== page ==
I think Urdu or English or Local languages are not the problem. The problem is how and who will teach them. We don’t have trained and most importantly able and honest teachers. If the history of Muslim education is viewed from historical perspective, Arabic was the medium of study then Europeans translated Arabic works into their own languages. in my personal view Urdu should be the medium of study and English, Arabic or other languages should be taught as international languages later in high schools.

    Its a puzzle, not easy but not impossible. Recommend

  • Liaquat Ali

    A learned mind asks questions.

    The dual problem of writers showing off their buqratiat, and the elite not caring about who studies what as long as their kids make it into Harvard and Oxford.

    The will to teach the young is just not there. A learned mind asks too many questions. That is just not desired in the land of the pure.Recommend

  • Sana Saleem

    I agree with you. I have used this word “Gunjaan abad” many times but I knew it as “a place where there is very few abadi”; lol. Today I have learnt the meaning of it :)

    The urdu words used in the books are really difficult and even rarely used and known by the people in the practical world. So why should we use it as there is a great focus on learning English. Our language has its Great importance but to cope with the world we have to take up the English vocabulary. These same urdu medium people might have difficulties when they reach to Universities and the entire medium is English.Recommend

  • Fahad

    I think it is a combination of both – upgrading curriculum and producing competent teachers who would help students learn and not merely ratify stuff. Education is vital, and there has been so much discussion on this but we are yet to see any major step in this regard. I remember when I was doing A-Levels in Karachi, we used to teach needy students (society known as the home school) after school for an hour or so. That I think was a good initiative and more of this should be done and I advise the currents students to practice this as well.

    Moreover, we should truely appreciate the efforts of Shahzad Roy in providing education to those needy children working on the streets. Great stuff and steps should be taken in strengthening initiatives such as this one.Recommend

  • SadafFayyaz

    …..its tragic that our Nisaab is wrong and mis leading………There used to be a word Nuskha meaning prescription and i kept pronouncing it as Nukhsa……for many years…….Mulahiza farmiya…….just watch I used to read as Mulakhata farmaiye…….I used to get confused….with the dots……whether it was a dot on Hay….making it sound sharper or a dot on Zoye….making it sound sharper…….The worst blunder i did in a young class while writing an application in urdu………instead of writing “bakhidmat jinab principal Sahib” I wrote “badbakht Jinaab principal sahib”…….The biggest problem came with mohawras and zarb ul Misl……..I know some kids who werent taught Urdu…..they pronounce Paharrh (mountain) as Pahar……..Moar(Turn) as More…….:_(Recommend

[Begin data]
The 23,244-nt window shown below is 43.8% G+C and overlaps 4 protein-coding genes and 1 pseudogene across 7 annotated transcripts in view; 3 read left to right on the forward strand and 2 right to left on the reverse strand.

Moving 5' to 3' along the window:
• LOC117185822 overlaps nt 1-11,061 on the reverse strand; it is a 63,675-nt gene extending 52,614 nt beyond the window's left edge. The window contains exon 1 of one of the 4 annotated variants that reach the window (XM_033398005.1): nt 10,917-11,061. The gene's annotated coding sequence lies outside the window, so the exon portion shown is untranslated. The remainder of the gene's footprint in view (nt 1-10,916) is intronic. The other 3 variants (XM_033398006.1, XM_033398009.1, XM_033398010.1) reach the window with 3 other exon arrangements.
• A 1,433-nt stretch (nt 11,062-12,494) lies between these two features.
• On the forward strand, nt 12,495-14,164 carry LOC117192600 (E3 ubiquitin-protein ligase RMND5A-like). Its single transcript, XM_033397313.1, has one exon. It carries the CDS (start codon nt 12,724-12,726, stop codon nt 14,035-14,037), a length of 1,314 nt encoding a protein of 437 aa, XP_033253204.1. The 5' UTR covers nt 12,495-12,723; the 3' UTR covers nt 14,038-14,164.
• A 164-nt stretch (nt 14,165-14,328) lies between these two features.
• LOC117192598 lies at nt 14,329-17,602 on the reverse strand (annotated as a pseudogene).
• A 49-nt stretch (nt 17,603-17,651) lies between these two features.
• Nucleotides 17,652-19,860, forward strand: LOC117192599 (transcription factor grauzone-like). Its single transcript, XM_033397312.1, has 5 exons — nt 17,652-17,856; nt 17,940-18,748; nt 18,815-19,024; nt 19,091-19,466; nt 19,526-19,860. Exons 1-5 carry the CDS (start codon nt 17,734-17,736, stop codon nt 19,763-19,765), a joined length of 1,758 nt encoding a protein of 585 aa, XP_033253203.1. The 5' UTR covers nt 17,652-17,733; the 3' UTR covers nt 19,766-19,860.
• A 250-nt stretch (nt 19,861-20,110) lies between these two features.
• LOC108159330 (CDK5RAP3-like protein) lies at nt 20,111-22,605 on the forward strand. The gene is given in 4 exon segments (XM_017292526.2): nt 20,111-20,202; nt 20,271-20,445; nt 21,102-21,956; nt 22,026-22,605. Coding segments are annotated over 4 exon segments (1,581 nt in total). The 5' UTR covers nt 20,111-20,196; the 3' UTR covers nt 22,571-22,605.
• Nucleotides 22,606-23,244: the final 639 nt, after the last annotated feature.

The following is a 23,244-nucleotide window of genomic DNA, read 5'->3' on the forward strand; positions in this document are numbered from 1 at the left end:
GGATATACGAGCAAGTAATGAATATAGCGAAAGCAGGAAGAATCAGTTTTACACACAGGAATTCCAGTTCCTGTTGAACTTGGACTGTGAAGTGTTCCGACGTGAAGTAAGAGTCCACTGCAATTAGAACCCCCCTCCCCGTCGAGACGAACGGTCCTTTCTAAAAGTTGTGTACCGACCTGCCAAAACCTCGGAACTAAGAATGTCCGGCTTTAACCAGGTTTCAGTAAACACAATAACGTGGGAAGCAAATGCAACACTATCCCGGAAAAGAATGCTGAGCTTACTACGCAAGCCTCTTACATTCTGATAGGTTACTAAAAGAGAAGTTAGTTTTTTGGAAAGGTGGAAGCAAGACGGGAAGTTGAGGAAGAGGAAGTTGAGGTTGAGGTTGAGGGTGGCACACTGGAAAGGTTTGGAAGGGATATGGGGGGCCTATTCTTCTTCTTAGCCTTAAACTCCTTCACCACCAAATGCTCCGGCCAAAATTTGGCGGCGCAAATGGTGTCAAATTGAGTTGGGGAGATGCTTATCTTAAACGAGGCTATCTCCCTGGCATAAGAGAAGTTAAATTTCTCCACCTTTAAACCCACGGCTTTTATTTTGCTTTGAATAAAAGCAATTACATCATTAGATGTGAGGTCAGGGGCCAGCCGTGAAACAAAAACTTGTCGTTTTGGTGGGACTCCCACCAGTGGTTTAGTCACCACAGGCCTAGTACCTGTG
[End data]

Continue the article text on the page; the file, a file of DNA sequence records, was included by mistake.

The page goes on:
• parvez

    When the debate is about Government schools and why is the system so bad, what comes to mind is something I read some time back which was : what we spend in a year on the upkeep of the Presidency and the Prime Minister is pretty close to what we spend on education in a year. With such priorities what do we expect ?Recommend

  • Waqqas Iftikhar

    Agree with the spirit of the article although you might as well change english to get rid of words that are beautiful yet complex, ‘exquisite’, ‘rapturous’ etc…you get the drift…’gunjaan abad’ is so much more evocative and descriptive than the ‘leaden’ and clumsy ‘zyaada abaadi’….its pidgin urdu…the thing is we need to introduce interesting ‘nisaab’ in our urdu curriculum, habib jalib’s poetry, ibne-insha’s travelogues, ibne safis detective stories but then again the barnacle encrusted authorities probably think that the whole exercise will produce ‘dangerously free-thinking’ individuals

    p.s. i find people who cannot speak two languages at the same time (educated privileged people that is) be it english and urdu, english and punjabi or any other combo and excuse themselves with ‘hamaaaeyn ordou naheiey aaTi’ to be abject and pathetic idiots – you live in this country make a semblance of an effort to belong… rant overRecommend

  • Sarah B. Haider

    It’s not only with the Urdu text, even the text books at higher secondary level are in too difficult English. I remember that the Physics, Chemistry and Biology texts books for intermediate level are written in tough English. As compared to these books, my O’level books by Prescott, Lam Peng Kwan and D.G. Mackean were written in a far more easier English, which was easily intelligible.
    Language is just a means, making it difficult can certainly not raise the standard and quality of eduction.Recommend

  • http://none.moc BP

    A suspect, or more precisely, someone facing an allegation, is a mulzAm not a mulzIm!Recommend